But it is not about what one individual “I” believes or supports.  It is about best and rotten practice. It is about taking proper, justifiable pride in a job well done and facing up to a botched one.

It’s about right and wrong.

This Is For All The Little People

Life’s lessons 8  Beware of the “I” word

image

Sunflowers for Nico today – Nico who died because the basic routine care and therapy he needed to keep him alive were not provided.

Make no mistake, they had been allocated funding from the money you and I pay all our lives in taxes. But, at every level, the organisation of how that money was spent was so confused, and the process of ensuring he received the support he needed so convoluted, that his young life was ended.

We do not, and cannot, know the detail, because the inquest process is so slow, especially should the organisation responsible for his care fail to provide the required documentation.

Nico’s story and Connor’s story ( mydaftlife.WordPress.com) need to be viewed alongside a letter sent by Katrina Percy’s letter to Connor’s mother. This encapsulates just why the current NHS situation is so desperate.

In this letter the “leader” of the Health Trust states she cannot be influenced by the views of any group or interest, no matter how loudly they protest or how much long they persist.

There is absolutely no recognition given to the possibility that a group or interest’s protest could be valid. They could be shouting so loud and so long because something is very wrong.

No – that doesn’t come into it, because she has to act “in the interests of all parties”.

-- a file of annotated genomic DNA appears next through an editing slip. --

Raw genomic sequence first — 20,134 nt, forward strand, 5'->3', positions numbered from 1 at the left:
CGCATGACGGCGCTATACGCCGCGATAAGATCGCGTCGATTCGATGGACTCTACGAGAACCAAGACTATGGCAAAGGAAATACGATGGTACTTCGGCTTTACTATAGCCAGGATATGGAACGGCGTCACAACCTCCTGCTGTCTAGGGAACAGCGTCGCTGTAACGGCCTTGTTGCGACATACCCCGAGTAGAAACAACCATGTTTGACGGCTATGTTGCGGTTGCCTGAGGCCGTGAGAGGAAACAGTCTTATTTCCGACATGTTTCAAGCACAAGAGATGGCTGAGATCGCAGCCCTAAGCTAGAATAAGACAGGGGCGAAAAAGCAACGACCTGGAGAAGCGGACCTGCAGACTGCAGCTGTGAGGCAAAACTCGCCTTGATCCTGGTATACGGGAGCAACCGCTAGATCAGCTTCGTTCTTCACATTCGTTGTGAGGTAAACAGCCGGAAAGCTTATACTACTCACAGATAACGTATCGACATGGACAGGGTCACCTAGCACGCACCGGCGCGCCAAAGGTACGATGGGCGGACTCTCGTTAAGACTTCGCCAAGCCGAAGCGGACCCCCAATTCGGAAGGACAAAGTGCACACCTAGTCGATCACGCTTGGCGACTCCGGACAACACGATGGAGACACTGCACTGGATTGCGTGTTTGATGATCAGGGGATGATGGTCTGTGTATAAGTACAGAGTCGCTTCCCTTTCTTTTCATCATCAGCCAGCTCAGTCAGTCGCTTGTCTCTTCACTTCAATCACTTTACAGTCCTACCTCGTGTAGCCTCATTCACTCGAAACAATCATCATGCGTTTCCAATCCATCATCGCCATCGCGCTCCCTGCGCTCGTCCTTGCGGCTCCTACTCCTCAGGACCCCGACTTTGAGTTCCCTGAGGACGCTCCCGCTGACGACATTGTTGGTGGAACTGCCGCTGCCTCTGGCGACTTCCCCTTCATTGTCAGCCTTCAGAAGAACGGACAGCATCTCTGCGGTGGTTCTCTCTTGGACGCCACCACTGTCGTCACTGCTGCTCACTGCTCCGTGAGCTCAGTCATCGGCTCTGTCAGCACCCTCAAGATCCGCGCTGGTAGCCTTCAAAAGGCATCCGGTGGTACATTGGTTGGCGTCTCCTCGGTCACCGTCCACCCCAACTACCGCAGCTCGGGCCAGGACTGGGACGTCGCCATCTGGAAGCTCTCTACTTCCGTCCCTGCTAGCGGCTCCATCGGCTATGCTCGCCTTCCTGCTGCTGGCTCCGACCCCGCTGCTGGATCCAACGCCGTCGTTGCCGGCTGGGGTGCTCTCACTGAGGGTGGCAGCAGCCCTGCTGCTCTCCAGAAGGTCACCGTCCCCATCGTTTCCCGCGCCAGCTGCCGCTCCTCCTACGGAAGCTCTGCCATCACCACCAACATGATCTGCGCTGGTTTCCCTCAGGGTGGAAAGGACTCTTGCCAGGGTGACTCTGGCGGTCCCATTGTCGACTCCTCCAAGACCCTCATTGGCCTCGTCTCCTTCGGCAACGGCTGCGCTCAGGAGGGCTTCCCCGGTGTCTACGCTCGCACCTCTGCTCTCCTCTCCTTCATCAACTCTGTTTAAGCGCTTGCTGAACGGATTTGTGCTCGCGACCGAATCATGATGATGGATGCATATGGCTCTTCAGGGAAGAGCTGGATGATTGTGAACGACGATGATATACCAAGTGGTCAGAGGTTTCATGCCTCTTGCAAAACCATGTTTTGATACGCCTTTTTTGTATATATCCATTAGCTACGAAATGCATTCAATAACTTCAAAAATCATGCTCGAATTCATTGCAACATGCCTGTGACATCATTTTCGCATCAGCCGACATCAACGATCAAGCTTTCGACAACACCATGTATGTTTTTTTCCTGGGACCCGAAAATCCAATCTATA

Please pause to think for a moment about the implications of the statements above

In management, as in life, some parties or interests are right and some are wrong and some are a bit muddled and hard to sort out. If I had preventable deaths occurring in my line of business, I’d want to be doing a bit of sorting.

And remember, this is a letter addressed to the mother of a healthy young man who drowned just one year ago in a bath in an institution her organisation ran.

It is written to be shared with the family’s supporters, who are fundraising to pursue this matter through legal process, as the only way to ensure that proper accountability can be achieved.

It is written for sharing with any other patients, care residents or their relatives (like Nico’s family), who group together to try to raise issues or protest about how their beloved children, or friends, or parents have been, or are being, treated.

The message is clear. Don’t bother, because it’s being placed on record that the leaders won’t be swayed. Their word is law, though you’re welcome to come in for a cosy little chat now and again.

The letter says the organisation is doing lots of things right and has lots of hardworking employees. I’m sure it has. That’s not the point.

As far as the NHS trust is concerned, we, the little people who pay the taxes, are regarded as no more than vexatious complainants.